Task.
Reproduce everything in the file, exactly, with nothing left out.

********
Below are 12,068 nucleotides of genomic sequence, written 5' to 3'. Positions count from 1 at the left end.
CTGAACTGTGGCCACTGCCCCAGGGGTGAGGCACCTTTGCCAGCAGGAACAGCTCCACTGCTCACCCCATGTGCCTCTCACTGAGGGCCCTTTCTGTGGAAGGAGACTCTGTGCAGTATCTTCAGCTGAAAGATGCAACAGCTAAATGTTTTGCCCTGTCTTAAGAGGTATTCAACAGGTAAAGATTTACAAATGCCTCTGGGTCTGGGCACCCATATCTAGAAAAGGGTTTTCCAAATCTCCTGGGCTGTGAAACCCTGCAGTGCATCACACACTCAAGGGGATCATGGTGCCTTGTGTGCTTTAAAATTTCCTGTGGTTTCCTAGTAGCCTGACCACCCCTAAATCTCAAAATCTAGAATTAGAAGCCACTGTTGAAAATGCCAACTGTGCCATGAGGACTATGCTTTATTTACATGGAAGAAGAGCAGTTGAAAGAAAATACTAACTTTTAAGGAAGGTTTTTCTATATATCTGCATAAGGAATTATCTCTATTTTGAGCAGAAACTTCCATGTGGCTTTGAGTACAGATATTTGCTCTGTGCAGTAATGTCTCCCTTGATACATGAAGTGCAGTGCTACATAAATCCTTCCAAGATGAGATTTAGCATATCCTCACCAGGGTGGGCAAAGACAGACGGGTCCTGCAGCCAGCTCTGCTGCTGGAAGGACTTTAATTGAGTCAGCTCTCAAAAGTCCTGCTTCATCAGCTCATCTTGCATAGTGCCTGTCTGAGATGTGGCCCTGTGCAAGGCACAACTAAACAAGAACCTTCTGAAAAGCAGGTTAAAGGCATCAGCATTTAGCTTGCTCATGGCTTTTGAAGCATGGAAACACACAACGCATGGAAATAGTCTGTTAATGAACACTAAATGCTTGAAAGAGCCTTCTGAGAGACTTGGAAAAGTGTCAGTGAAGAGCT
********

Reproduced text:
Below are 12,068 nucleotides of genomic sequence, written 5' to 3'. Positions count from 1 at the left end.
CTGAACTGTGGCCACTGCCCCAGGGGTGAGGCACCTTTGCCAGCAGGAACAGCTCCACTGCTCACCCCATGTGCCTCTCACTGAGGGCCCTTTCTGTGGAAGGAGACTCTGTGCAGTATCTTCAGCTGAAAGATGCAACAGCTAAATGTTTTGCCCTGTCTTAAGAGGTATTCAACAGGTAAAGATTTACAAATGCCTCTGGGTCTGGGCACCCATATCTAGAAAAGGGTTTTCCAAATCTCCTGGGCTGTGAAACCCTGCAGTGCATCACACACTCAAGGGGATCATGGTGCCTTGTGTGCTTTAAAATTTCCTGTGGTTTCCTAGTAGCCTGACCACCCCTAAATCTCAAAATCTAGAATTAGAAGCCACTGTTGAAAATGCCAACTGTGCCATGAGGACTATGCTTTATTTACATGGAAGAAGAGCAGTTGAAAGAAAATACTAACTTTTAAGGAAGGTTTTTCTATATATCTGCATAAGGAATTATCTCTATTTTGAGCAGAAACTTCCATGTGGCTTTGAGTACAGATATTTGCTCTGTGCAGTAATGTCTCCCTTGATACATGAAGTGCAGTGCTACATAAATCCTTCCAAGATGAGATTTAGCATATCCTCACCAGGGTGGGCAAAGACAGACGGGTCCTGCAGCCAGCTCTGCTGCTGGAAGGACTTTAATTGAGTCAGCTCTCAAAAGTCCTGCTTCATCAGCTCATCTTGCATAGTGCCTGTCTGAGATGTGGCCCTGTGCAAGGCACAACTAAACAAGAACCTTCTGAAAAGCAGGTTAAAGGCATCAGCATTTAGCTTGCTCATGGCTTTTGAAGCATGGAAACACACAACGCATGGAAATAGTCTGTTAATGAACACTAAATGCTTGAAAGAGCCTTCTGAGAGACTTGGAAAAGTGTCAGTGAAGAGCT